Mr. Harding's December 1981 appraisal was not his first appraisal of the Whiskey Shoals property. Mr. Harding had performed two previous appraisals of the Whiskey Shoals lots for the Conservancy. The Conservancy obtained these appraisals for purposes of its contemplated purchase of the property. The first appraisal was done in February 1979. Mr. Harding determined that, as of March 1, 1979, the partnership's 50 lots were worth $1,054,000, and the 1-1/2 acre parcel was worth $20,000. Seventeen months later, in August 1980, the Conservancy requested that Mr. Harding update his appraisal. In his updated appraisal, Mr. Harding determined that the same property had a value of $1,317,500 as of August 1, 1980. Neither of these appraisals included a value for the 13-acre Moat Creek parcel.

In his valuation report dated March 1, 1979, Mr. Harding notes the uncertainty created by the activities of the State Commission. Nevertheless, he concludes that "the primary best use is estimated to be for construction upon the existing lots, but only after an additional waiting period for development of the coastal plan policy." He noted that the State Commission staff had recognized that the precedential effect of the one residence already built in the Whiskey Shoals subdivision would greatly prohibit future denials of permits for similar houses. The Conservancy asked for a review of Mr. Harding's appraisal by the Real Estate Services Division of the Department of General Services. In response, the senior land agent of that department concluded that "Although the opinions expressed by Mr. Harding could be argued, I feel that his logic, analysis and conclusions are reasonable."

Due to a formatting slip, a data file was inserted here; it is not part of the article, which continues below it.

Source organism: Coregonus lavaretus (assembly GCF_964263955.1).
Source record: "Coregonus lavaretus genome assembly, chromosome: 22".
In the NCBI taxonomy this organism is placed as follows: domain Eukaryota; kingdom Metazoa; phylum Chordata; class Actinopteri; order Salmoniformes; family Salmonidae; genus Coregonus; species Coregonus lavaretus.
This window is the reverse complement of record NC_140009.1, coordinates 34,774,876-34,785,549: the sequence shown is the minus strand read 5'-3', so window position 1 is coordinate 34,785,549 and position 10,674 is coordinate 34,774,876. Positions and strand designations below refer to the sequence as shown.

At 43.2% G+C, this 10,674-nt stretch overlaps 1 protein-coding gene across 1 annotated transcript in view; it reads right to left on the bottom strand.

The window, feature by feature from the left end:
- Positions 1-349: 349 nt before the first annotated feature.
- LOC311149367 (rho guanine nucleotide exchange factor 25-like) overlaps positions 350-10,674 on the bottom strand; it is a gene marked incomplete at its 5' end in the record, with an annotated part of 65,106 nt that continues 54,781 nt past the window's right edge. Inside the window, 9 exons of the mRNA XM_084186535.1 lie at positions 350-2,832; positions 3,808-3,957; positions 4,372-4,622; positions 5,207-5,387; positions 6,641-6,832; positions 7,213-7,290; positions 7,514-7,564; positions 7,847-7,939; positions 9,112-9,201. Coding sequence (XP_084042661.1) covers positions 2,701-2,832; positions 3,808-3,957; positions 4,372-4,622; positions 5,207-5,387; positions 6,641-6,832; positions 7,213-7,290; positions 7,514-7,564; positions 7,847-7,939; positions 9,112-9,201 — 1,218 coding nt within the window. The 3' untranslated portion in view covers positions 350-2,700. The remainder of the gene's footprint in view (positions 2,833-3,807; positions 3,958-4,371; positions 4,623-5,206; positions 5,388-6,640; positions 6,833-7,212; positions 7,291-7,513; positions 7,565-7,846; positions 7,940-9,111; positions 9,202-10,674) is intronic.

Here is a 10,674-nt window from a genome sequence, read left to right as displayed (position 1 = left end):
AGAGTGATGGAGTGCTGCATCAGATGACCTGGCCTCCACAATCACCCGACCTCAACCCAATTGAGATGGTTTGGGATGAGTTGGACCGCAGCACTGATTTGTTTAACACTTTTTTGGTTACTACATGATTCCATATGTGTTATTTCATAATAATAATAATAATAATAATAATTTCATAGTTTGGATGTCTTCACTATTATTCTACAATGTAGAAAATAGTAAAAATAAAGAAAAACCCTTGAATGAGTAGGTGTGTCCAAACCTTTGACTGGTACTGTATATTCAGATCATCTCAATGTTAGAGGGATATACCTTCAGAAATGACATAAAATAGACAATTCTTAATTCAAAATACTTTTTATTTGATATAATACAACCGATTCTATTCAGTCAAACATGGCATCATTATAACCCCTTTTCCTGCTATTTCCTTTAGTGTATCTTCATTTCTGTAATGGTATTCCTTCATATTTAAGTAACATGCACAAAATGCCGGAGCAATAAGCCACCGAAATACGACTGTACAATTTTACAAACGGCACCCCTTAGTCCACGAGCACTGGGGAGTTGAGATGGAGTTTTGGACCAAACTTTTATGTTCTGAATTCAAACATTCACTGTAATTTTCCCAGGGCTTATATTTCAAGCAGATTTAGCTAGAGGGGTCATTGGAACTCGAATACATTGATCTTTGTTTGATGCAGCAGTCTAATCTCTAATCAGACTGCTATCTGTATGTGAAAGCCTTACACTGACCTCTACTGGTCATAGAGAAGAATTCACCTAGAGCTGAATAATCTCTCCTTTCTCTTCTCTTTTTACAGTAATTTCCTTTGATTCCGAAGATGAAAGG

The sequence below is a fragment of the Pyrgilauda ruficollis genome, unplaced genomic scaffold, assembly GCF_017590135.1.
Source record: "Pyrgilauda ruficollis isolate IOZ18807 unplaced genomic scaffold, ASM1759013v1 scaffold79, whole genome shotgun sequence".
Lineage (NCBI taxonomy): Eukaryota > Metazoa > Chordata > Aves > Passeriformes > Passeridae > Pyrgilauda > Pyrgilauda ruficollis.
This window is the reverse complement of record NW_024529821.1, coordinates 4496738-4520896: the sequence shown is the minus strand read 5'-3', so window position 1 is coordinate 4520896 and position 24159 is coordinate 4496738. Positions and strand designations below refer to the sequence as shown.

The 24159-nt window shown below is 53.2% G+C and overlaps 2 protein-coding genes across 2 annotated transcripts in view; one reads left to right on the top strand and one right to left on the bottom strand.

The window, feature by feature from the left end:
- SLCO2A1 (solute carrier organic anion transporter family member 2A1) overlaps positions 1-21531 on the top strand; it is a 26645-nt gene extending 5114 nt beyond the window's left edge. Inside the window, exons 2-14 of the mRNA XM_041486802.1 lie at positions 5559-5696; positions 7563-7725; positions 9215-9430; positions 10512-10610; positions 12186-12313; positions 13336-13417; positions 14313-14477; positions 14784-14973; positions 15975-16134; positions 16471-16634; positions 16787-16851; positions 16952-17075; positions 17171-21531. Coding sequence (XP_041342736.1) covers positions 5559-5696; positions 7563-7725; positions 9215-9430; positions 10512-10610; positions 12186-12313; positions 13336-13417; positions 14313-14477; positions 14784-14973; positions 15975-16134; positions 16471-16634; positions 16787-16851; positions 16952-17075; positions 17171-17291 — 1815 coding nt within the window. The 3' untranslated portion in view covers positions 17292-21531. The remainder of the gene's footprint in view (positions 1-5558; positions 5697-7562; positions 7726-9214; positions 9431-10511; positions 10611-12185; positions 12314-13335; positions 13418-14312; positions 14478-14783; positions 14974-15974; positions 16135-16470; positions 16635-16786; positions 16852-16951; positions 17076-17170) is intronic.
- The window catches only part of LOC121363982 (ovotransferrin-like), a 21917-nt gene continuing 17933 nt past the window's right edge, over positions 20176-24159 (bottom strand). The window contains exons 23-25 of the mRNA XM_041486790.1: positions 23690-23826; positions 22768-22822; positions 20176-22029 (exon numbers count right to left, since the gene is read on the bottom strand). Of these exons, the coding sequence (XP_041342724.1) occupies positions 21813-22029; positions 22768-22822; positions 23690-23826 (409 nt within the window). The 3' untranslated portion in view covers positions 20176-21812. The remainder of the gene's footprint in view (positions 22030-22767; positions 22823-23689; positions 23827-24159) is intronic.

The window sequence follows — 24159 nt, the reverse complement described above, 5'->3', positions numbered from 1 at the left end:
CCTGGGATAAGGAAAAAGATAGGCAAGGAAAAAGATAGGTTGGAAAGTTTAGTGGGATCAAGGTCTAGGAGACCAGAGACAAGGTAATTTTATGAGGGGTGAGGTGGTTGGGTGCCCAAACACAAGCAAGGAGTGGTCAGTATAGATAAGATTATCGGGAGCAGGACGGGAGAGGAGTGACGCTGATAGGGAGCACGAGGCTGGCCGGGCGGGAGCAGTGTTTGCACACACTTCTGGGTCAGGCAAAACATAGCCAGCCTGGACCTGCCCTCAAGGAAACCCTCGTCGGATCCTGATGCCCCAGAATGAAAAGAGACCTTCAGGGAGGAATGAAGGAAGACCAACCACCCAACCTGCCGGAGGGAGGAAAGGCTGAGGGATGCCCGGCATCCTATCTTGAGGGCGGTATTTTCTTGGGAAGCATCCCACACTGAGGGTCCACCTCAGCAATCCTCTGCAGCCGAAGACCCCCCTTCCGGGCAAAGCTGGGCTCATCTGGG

Mr. Harding's valuations for the Conservancy included a present value discount for the estimated period of uncertainty regarding development of the property. In his December 1981 appraisal, he applied a discount factor of 20 percent per annum for the 6-month period he estimated it would take to resolve Whiskey Shoals' development status. Mr. Harding concluded that if the Whiskey Shoals land was not purchased by the Conservancy and developed into the proposed condominium project, "it is estimated that the property will retain its residential zoning, and that single family residential construction will be allowed to get under way". Mr. Harding also concluded that there was insufficient market data to value the property if it were developed as the 55-unit condominium project that was then being proposed by the Conservancy.